Black student performance in New Mexico was about the same as Hispanic student performance during the Richardson administration, jumping four points ahead of Hispanics in 8th grade math from 2003-2007, remaining 1-2 points behind Hispanics in fourth grade math between 2003 and 2007, and remaining between 2 and 5 points ahead of Hispanics in reading scores between 2003-2007.
Lack of Resources? Frequently teachers associations such as the NEA equate performance of students with expenditures of money on schools. But a lack of money and other resources cannot be the cause of New Mexico's educational failure. New Mexico ranks 31 in expenditures per pupil, 30th in pupil-teacher ratio (better than the national average), and 37th in average instructional salaries, even though we are a poor state, but 48th in educational achievement. Arizona is 50th in expenditures per pupil (New Mexico spends $2080 more per pupil than Arizona), and 50th in student-teacher ratio ( 9 students more per classroom than New Mexico) but Arizona ranks 33rd in academic excellence, fully 15 positions higher in rankings than New Mexico. The case of Washington D.C. is even more dramatic: it ranks 3rd in per capita expenditures (it spends $5520 more per pupil than New Mexico), and first in teachers salaries (teachers receive $19,558 more than New Mexican teachers, on average), yet it is dead last--51--in educational achievement. Money spent on students, while important, is not a determining factor.
The Good News: The U.S. Chamber of Commerce's report card, while failing New Mexico in academic achievement and return on investment, does give a glimmer of good news. Basically, the educational system is honest enough to earn a "B" grade in "truth in advertising about student proficiency," and a "B" in "data quality." These are not trivial accomplishments, since a major first step in addressing systemic failure is to measure just how bad it is. So this is a good sign. And perhaps a key to understanding New Mexico's failures in spite of a relative abundance of resources, lies in the "C" grade given by the Chamber for New Mexico's "rigor of standards" category. You are unlikely to improve unless standards are high and expectations are high. A little public help from a governor would go a long ways toward sending the message to students, teachers, and administrators that they will be held accountable to higher standards than is now the case.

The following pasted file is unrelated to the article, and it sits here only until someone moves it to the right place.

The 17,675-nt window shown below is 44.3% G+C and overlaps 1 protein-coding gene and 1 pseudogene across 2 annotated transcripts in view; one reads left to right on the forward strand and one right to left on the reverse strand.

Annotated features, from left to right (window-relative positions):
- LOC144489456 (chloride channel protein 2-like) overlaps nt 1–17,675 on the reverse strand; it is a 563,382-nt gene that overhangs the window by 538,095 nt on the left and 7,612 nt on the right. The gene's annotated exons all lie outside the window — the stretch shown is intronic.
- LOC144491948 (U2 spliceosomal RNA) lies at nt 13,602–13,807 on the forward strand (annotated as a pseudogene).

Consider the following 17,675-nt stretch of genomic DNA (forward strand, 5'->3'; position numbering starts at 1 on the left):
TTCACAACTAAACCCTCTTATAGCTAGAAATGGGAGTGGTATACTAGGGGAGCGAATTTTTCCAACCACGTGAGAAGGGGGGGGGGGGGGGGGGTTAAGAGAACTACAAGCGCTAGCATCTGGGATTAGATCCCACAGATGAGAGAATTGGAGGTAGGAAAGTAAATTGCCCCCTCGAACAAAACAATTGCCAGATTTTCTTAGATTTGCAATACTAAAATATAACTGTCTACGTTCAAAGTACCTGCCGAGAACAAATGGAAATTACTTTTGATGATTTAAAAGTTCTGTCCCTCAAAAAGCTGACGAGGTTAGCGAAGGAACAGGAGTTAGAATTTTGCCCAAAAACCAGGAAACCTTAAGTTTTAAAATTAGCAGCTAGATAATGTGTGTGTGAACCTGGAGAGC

Other States Have Improved: It is not impossible to improve educational outcomes, and several states have proved this during the years Richardson was governor of New Mexico. Texas, for example, moved from a ranking of 43rd to 29th between 2002 and 2008. During the same time period New Jersey moved from 26th to 9th. Pennsylvania jumped from 41 in 2001 to 17th in 2008. South Dakota moved from 35th in 1999 to 5th in 2008. And Virginia moved from 27th in 2001 to 11th in 2008. Why did one of these governors not receive the award this year?
Why the Award? Given this record of failure in New Mexico education, why would the NEA give the governor it's award? The answer, of course, lies in the politics of education. The NEA is one of the most powerful trade unions in the country, interested far more in its political clout nation-wide and in the welfare of teachers who deduct part of their salary for the organization than in the educational achievements of students. Richardson, an accomplished fund-raiser, has undoubtedly done favors over the years to the institution, and they are undoubtedly repaying him, during a moment when his reputation could use some propping up. In this sense the award can be likened to the award given for School Board of the Year (see story on Dec. 14) by the New Mexico School Boards Association to the Gadsden Independent School District, one of the worst-performing districts in the state, just at a moment when Superintendent of GISD Cynthia Nava--also State Senator Cynthia Nava, Chair, Education Committee--was discovered to be $4 million in the hole with no explanation (except for politics) as to how the district could go for four years without a single, required, annual audit.
But these awards, however much they might enhance the reputation of the recipients, do not change the sobering realities of math and reading scores in New Mexico or the GISD, nor will they make Johnny and Maria one bit more competitive in the globalized economy of tomorrow. New Mexico schools still rank at the bottom of the barrel of academic achievement.